On last day, Westland Macy’s customers buy up fixtures

Francis X. Donnelly
The Detroit News

Westland — On Macy’s last day at the Westland Shopping Center, some people weren’t buying clothes or cosmetics or cutlery.

They were buying store fixtures.

“Maybe I can resell it,” Mickey Shepherd said he pushed an aluminum clothes rack on wheels out the door.

This is how American capitalism ends — with a department store lunchroom microwave marked down to $50.

The Westland store, like other businesses and industries, is yet another victim of the internet. As shoppers move toward websites, they’re abandoning the malls. Macy’s is closing 68 of their 730 stores this spring. Customers who drifted into the store Sunday barely noted this would be their final visit. They were chasing bargains, not history.

“Nothing in particular,” Tasha Singer said when asked what she was looking for. “Just want to see what they have.”

The store was the picture of forlorn. The walls were empty. The floor had a football field of open space.

Everything from the second and third floor were brought to the first floor, but occupied little space. A few racks held women’s clothes.

For some reason, a plethora of rugs filled one corner of the store. Singer unfurled one but seemed unimpressed.

“Maybe if I found the right color,” she mused.

After the rugs, the next biggest inventory were the aforementioned store fixtures. Another corner of store had dozens of racks, shelves and display cases.

Among the prices: display table, $20 to $30; glass tower shelves, $150 to $200; a rolling aluminum ladder, $20 per step.

Few were being bought but at least they kept Shepherd’s son entertained. Dwayne Shepherd, 11, did pull-ups on a clothes rack.

Despite the lack of items, signs in the store exhorted customers to buy something.

“Nothing held back,” exclaimed one sign. “80 percent to 80 percent off,” inexplicably read another.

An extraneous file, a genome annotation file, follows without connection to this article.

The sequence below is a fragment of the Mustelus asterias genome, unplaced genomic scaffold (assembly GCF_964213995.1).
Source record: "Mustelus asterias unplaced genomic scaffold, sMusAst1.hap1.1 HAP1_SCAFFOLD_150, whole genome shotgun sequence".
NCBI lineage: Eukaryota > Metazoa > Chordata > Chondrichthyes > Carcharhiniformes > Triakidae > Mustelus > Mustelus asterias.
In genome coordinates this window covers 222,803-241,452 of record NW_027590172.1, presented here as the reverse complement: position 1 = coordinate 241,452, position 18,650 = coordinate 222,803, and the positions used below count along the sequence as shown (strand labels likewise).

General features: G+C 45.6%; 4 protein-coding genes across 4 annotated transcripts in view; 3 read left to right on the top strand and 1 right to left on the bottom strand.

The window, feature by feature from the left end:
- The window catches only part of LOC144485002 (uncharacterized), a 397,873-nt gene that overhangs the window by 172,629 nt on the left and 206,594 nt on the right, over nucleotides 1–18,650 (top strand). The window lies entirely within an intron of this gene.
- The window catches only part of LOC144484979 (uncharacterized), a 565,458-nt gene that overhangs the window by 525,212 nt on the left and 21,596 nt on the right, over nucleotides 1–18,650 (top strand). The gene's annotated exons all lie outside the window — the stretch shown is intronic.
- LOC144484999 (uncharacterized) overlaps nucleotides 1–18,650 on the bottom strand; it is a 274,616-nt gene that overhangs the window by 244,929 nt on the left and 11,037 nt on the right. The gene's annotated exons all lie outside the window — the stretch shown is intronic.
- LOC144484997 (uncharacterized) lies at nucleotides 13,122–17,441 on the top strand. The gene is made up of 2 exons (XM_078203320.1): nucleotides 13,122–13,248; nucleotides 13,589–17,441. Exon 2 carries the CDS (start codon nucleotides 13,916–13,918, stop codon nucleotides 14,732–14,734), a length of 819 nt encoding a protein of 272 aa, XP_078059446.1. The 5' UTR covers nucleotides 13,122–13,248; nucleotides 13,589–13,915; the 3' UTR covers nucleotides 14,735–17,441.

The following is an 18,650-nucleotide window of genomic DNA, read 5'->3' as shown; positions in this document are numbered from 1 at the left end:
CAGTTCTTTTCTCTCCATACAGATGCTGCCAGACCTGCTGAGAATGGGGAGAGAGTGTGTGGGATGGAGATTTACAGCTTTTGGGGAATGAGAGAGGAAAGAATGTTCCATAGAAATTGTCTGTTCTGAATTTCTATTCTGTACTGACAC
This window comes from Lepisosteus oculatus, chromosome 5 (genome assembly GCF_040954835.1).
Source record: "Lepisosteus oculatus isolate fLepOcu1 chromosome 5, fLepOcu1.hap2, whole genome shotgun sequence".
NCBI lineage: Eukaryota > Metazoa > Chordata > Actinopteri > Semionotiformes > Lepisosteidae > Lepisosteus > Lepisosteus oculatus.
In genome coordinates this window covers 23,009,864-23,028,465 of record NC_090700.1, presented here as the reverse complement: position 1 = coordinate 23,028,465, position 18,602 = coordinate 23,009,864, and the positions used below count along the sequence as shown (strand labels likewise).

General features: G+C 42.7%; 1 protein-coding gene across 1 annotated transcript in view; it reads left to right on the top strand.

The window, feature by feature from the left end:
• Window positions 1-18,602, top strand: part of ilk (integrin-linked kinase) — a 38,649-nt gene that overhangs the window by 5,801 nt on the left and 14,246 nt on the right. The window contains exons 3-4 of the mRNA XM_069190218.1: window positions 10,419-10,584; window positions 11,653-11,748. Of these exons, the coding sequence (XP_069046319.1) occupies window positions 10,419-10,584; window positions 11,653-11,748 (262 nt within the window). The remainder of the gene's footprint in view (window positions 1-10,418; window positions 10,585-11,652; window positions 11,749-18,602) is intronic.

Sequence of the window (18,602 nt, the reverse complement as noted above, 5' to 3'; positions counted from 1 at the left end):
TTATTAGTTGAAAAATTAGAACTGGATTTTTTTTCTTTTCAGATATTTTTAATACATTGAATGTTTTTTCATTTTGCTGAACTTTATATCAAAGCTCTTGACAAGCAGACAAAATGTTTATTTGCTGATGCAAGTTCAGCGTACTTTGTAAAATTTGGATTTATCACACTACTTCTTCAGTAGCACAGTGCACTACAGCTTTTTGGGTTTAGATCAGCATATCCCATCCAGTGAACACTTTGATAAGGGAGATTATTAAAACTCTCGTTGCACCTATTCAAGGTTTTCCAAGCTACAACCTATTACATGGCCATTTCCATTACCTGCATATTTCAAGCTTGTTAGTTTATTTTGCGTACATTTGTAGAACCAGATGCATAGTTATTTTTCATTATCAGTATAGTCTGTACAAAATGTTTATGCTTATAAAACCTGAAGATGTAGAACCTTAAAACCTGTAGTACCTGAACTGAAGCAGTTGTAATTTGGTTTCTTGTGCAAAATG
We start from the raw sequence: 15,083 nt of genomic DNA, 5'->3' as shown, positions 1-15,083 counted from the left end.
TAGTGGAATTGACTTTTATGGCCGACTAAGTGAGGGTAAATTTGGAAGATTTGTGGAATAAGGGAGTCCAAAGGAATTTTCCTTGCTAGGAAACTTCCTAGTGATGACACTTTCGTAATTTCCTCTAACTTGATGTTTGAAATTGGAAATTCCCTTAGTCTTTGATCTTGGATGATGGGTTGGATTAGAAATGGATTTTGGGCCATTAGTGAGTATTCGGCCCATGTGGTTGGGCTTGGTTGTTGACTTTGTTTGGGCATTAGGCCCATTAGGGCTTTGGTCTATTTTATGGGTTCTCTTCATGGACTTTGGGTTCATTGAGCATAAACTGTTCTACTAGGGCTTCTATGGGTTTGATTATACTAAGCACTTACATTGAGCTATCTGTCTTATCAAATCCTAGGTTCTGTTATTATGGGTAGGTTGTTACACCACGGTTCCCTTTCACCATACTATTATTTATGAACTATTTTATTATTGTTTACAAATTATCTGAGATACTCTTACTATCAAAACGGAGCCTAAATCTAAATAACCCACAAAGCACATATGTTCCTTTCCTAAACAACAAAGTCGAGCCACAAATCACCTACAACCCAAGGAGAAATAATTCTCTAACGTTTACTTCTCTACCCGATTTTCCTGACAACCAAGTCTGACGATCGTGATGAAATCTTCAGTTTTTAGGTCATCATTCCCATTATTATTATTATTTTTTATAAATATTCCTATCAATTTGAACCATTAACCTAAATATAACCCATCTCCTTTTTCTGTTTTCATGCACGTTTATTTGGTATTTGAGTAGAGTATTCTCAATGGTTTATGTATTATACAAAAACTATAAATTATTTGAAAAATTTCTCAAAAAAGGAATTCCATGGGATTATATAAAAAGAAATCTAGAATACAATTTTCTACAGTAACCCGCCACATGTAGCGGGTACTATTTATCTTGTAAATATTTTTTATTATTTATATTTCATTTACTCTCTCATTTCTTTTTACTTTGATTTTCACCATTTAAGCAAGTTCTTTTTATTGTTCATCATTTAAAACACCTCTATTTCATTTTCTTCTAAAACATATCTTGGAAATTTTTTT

The sickly looking Macy’s was surrounded by several stores doing a robust business. Even the names of the stores seemed to be mocking the doomed mall anchor: Torrid, Champs Sports, Shoe Carnival.

But those stores may be trouble with the loss of the big department store, say retail experts. Anchor stores normally draw most of the customers to a mall. Slower mall traffic is driving more of those retailers to downsize.

Struggling Neiman Marcus is considering a sale of the company to the owner of Saks Fifth Avenue. In February, J.C. Penney announced the biggest number of store closings in its history, 138 stores in the next few months.

Six Penney locations are slated to closed in Michigan, the company said Friday: Escanaba, Holland, Houghton, Kingsford, Midland and Sault Ste. Marie.

At Macy’s on Sunday, on a day when everything seemed to be for sale, it was surprising to find something that wasn’t. Leaning against a wall, far from customers and dwindling items, was a 15-foot aluminum ladder.

Affixed to it was a note: “Not for sale, per Mgt.”

Affixed to the note, however, was a sold sticker. The only reason the ladder wasn’t for sale is because it had already been bought.


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Twitter: @francisXdonnell